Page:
There are lots of pressures to conformity in the world, but three examples really jumped out at me recently. The first comes in the form of some young scientists, concerned for their career prospects, scattering away from a video camera to avoid any public association with the Discovery Institute:
The second instance arrives via a recent memo from an Associated Press (AP) supervisor warning reporters that, in his view, their very employ with AP entails that their free speech rights on controversial issues are, essentially, completely null and void (even if a person makes it clear, on a blog or social network, that her opinions are her own, and that she is not speaking on behalf of her employer):
From: Kent, Tom
Sent: Wednesday, July 06, 2011 2:57 PM
Subject: Expressing personal opinions on social networks
In at least two recent cases, we have seen a few postings on social networks by AP staffers expressing personal opinions on issues in the news.
This has happened on the New York Senate vote on gay marriage and on the Casey Anthony trial. These posts undermine the credibility of our colleagues who have been working so hard to assure balanced and unbiased coverage of these issues.
AP’s News Values and Principles state that anyone who works for AP must be mindful that opinions they express may damage the AP’s reputation as an unbiased source of news. This point is contained in our social network guidelines as well.
Failure to abide by these rules can lead to disciplinary action.
The vast majority of our tweets on these stories — and on other issues in the news — have been completely in line with our guidelines. They pose no problem at all, and are consistent with the importance of AP staffers being active on social networks.
But social networks, however we may configure our accounts or select our friends, should be considered a public forum. AP staffers should not make postings there that amount to personal opinions on contentious public issues.
Please let your supervisor or me know if you have any questions on this. And thanks.
The third instance comes from Chris Hedges’s recent devastating critique of his former employer, the New York Times, and his recounting of its management’s intimidation and manipulation of reporters:
When you allow an institution to provide you with your identity and sense of self-worth you become an obsequious pawn, no matter how much talent you possess. You live in perpetual fear of what those in authority think of you and might do to you. This mechanism of internalized control—for you always need them more than they need you—is effective. The rules of advancement at the paper are never clearly defined or written down. Careerists pay lip service to the stated ideals of the institution, which are couched in lofty rhetoric about balance, impartiality and neutrality, but astutely grasp the actual guiding principle of the paper, which is: Do not significantly alienate the corporate and political power elite on whom the institution depends for access and money. Those who master this duplicitous game do well. Those who cling tenaciously to a desire to tell the truth, even at a cost to themselves and the institution, become a management problem. This creates tremendous friction within the paper. I knew reporters with a conscience who would arrive at the paper and vomit in the restroom from nervous tension before starting work.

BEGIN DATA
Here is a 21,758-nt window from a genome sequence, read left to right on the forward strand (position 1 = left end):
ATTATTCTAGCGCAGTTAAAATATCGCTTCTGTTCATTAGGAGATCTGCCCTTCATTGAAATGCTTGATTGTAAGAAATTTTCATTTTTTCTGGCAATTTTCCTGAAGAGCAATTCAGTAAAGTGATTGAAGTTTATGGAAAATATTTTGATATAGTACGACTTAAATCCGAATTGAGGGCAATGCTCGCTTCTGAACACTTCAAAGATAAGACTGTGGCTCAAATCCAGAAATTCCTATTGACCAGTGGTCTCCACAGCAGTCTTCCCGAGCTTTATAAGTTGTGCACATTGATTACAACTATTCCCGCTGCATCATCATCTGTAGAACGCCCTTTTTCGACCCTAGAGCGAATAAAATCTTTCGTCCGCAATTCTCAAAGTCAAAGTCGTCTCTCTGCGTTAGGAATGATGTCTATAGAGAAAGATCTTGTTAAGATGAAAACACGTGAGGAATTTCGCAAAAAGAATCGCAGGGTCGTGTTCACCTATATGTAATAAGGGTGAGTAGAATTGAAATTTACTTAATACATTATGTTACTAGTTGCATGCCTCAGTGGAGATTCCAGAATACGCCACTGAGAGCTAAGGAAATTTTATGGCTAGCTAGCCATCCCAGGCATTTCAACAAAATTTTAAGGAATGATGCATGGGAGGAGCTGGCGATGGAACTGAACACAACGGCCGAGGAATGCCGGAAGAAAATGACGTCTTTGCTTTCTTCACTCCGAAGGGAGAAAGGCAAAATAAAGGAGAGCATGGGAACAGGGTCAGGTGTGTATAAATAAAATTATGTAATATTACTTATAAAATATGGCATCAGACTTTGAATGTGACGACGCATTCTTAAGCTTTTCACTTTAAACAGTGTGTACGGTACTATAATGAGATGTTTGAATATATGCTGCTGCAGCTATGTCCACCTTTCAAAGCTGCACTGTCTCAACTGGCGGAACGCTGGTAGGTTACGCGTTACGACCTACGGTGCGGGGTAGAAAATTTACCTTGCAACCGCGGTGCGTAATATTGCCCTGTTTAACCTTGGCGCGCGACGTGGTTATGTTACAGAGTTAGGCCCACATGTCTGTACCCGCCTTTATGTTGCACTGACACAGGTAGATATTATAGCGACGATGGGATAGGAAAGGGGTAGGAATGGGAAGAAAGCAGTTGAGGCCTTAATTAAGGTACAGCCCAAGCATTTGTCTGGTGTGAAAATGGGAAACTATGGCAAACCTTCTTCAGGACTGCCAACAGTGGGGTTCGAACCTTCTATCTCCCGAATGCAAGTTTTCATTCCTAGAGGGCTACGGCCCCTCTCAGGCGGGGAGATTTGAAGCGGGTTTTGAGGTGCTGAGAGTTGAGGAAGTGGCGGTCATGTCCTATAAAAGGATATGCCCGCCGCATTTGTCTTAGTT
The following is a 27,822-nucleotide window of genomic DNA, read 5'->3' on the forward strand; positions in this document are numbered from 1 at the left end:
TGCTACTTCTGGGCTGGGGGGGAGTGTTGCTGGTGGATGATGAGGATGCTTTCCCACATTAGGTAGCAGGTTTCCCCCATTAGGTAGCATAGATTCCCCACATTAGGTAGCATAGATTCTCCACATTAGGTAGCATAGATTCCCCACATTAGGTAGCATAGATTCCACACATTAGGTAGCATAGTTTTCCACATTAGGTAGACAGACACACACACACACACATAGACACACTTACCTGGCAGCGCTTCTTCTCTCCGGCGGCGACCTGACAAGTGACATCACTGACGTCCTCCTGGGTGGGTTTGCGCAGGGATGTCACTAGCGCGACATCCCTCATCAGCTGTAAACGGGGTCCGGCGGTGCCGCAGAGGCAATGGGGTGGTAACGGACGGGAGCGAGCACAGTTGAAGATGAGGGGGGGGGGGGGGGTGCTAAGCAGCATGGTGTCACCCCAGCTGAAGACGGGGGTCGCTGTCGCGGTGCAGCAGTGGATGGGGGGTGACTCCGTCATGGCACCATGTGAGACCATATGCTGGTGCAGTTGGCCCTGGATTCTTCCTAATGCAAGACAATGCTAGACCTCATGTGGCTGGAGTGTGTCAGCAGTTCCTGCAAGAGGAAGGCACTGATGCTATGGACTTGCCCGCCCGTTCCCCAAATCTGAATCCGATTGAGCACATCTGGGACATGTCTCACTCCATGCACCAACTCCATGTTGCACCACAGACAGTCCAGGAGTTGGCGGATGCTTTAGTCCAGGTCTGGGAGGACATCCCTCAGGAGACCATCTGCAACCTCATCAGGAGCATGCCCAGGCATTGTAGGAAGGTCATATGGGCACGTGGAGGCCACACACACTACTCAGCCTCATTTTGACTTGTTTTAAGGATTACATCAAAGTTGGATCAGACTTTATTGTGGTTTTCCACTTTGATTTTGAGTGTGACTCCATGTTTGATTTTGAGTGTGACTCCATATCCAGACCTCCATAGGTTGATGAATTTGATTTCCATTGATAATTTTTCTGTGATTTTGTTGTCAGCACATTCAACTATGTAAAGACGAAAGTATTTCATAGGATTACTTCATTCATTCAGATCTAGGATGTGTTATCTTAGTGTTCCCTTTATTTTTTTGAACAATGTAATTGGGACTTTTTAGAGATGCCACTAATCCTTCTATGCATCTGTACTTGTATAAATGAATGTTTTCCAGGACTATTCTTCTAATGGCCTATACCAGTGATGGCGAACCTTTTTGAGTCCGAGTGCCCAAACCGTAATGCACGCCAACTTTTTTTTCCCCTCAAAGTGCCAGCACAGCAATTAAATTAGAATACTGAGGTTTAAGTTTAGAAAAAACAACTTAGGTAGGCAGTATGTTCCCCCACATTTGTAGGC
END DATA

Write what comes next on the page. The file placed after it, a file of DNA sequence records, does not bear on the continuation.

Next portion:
I myself started this blog a couple of summers ago while I was still going through the tenure process at my college. I’ve got tenure now, and maybe, in retrospect, I was being reckless. But no person on my tenure committee (to their credit) ever mentioned my blog to me. And I felt that I had covered myself with the following disclaimer (which I still have on my “About” page):
I teach writing and literature at a college in California, but all opinions expressed at this blog are my own. I’m using this blog as an outlet for free thought about whatever happens to be of interest to me on any given day. I am not writing as a spokesperson for my employer.
I share 20th century journalist I.F. Stone’s belief that:
“[N]o society is good, whatever its intentions, whatever its utopian and liberationist claims, if the men and women who live in it are not free to speak their minds.”
Consequently, this blog is a place where I speak my mind.
End of story. Or, at least, in a genuinely free society, it ought to be.
In the new Google world, we need an Internet and legal liberationist movement where people come out of the opinion closet, publicly speak and write in their own names what they think, and seriously push back against employers who would attempt to shut down peoples’ inalienable human right to freedom of speech. In an Internet connected world, we need to be able to compartmentalize our personal opinions from those of our employers, or most of us will be turned into 24/7 mouthpieces of large institutions and their public relations offices. Or we will simply be silenced altogether.
We should say no to both of these soul-destroying options, and not leave true and unfettered freedom of speech to the lucky minority who are financially independent, retired, or tenured.